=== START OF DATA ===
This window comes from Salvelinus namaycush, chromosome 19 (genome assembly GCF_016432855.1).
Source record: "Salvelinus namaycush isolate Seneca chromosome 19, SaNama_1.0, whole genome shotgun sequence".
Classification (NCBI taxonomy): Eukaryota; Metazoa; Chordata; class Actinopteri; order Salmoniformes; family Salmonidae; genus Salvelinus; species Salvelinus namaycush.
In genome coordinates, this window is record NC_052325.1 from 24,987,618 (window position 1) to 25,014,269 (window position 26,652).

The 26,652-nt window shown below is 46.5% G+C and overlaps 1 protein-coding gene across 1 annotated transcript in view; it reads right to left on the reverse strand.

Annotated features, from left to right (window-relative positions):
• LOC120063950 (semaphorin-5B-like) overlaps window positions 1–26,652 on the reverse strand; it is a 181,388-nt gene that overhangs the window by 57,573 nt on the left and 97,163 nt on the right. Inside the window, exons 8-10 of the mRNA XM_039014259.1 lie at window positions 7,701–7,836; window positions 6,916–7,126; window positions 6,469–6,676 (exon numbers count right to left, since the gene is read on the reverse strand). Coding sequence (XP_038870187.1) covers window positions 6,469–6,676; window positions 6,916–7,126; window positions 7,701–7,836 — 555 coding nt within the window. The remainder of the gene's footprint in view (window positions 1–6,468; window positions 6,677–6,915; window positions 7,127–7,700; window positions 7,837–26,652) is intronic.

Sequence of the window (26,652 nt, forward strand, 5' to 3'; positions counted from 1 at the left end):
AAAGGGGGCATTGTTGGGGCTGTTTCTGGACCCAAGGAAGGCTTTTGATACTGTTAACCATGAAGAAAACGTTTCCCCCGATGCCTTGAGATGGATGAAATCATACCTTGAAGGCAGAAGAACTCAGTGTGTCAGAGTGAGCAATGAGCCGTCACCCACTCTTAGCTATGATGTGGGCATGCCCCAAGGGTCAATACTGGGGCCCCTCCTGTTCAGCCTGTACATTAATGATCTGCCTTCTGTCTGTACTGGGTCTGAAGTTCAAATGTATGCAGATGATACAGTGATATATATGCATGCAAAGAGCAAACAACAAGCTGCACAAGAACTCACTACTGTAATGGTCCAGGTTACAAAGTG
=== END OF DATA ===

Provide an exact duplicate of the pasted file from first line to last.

This window comes from Salvelinus namaycush, chromosome 19 (genome assembly GCF_016432855.1).
Source record: "Salvelinus namaycush isolate Seneca chromosome 19, SaNama_1.0, whole genome shotgun sequence".
Classification (NCBI taxonomy): Eukaryota; Metazoa; Chordata; class Actinopteri; order Salmoniformes; family Salmonidae; genus Salvelinus; species Salvelinus namaycush.
In genome coordinates, this window is record NC_052325.1 from 24,987,618 (window position 1) to 25,014,269 (window position 26,652).

The 26,652-nt window shown below is 46.5% G+C and overlaps 1 protein-coding gene across 1 annotated transcript in view; it reads right to left on the reverse strand.

Annotated features, from left to right (window-relative positions):
• LOC120063950 (semaphorin-5B-like) overlaps window positions 1–26,652 on the reverse strand; it is a 181,388-nt gene that overhangs the window by 57,573 nt on the left and 97,163 nt on the right. Inside the window, exons 8-10 of the mRNA XM_039014259.1 lie at window positions 7,701–7,836; window positions 6,916–7,126; window positions 6,469–6,676 (exon numbers count right to left, since the gene is read on the reverse strand). Coding sequence (XP_038870187.1) covers window positions 6,469–6,676; window positions 6,916–7,126; window positions 7,701–7,836 — 555 coding nt within the window. The remainder of the gene's footprint in view (window positions 1–6,468; window positions 6,677–6,915; window positions 7,127–7,700; window positions 7,837–26,652) is intronic.

Sequence of the window (26,652 nt, forward strand, 5' to 3'; positions counted from 1 at the left end):
AAAGGGGGCATTGTTGGGGCTGTTTCTGGACCCAAGGAAGGCTTTTGATACTGTTAACCATGAAGAAAACGTTTCCCCCGATGCCTTGAGATGGATGAAATCATACCTTGAAGGCAGAAGAACTCAGTGTGTCAGAGTGAGCAATGAGCCGTCACCCACTCTTAGCTATGATGTGGGCATGCCCCAAGGGTCAATACTGGGGCCCCTCCTGTTCAGCCTGTACATTAATGATCTGCCTTCTGTCTGTACTGGGTCTGAAGTTCAAATGTATGCAGATGATACAGTGATATATATGCATGCAAAGAGCAAACAACAAGCTGCACAAGAACTCACTACTGTAATGGTCCAGGTTACAAAGTG